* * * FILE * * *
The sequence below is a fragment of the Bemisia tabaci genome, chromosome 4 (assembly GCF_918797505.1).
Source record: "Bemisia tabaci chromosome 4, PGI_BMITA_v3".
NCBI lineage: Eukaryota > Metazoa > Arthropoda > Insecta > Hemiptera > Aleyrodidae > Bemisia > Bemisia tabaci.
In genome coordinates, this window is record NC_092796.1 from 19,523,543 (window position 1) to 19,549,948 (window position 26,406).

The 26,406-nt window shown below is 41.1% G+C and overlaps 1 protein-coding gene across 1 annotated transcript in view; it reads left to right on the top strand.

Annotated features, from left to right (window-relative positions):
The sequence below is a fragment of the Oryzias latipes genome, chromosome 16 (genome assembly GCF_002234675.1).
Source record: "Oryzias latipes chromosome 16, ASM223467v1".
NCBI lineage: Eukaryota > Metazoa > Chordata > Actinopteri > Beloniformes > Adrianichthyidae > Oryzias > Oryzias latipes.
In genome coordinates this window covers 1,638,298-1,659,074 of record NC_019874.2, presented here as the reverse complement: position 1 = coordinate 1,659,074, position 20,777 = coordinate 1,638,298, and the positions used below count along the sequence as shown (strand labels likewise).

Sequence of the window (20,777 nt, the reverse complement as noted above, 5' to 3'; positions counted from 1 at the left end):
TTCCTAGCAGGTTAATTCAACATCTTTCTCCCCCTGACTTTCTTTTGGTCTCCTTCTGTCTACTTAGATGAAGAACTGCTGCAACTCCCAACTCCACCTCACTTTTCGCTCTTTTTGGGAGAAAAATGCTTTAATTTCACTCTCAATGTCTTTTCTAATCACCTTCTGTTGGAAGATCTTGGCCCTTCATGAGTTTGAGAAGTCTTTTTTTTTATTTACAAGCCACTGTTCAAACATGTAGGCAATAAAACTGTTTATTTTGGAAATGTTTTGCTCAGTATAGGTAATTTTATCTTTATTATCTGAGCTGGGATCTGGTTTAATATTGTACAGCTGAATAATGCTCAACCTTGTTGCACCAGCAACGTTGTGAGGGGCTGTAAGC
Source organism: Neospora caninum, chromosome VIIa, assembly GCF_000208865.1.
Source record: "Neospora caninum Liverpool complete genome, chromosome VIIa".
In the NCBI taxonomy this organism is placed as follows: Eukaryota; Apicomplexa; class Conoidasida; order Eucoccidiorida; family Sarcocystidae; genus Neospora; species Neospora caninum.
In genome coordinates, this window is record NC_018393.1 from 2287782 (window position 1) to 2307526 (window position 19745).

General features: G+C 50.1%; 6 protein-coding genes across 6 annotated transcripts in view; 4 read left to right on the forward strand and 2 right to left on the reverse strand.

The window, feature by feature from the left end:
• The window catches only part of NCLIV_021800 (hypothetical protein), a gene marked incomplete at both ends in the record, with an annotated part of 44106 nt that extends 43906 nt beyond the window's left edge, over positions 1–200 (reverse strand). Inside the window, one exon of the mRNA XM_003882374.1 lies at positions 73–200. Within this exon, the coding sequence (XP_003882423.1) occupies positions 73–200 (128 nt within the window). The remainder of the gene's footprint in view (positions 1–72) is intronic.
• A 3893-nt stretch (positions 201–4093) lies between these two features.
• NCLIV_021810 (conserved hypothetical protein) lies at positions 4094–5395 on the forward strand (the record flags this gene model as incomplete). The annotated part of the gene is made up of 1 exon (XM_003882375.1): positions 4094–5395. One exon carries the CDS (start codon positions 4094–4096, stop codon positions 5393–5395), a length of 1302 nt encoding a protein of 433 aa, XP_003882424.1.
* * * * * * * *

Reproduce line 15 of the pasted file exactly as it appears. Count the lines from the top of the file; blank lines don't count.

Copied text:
In the NCBI taxonomy this organism is placed as follows: Eukaryota; Apicomplexa; class Conoidasida; order Eucoccidiorida; family Sarcocystidae; genus Neospora; species Neospora caninum.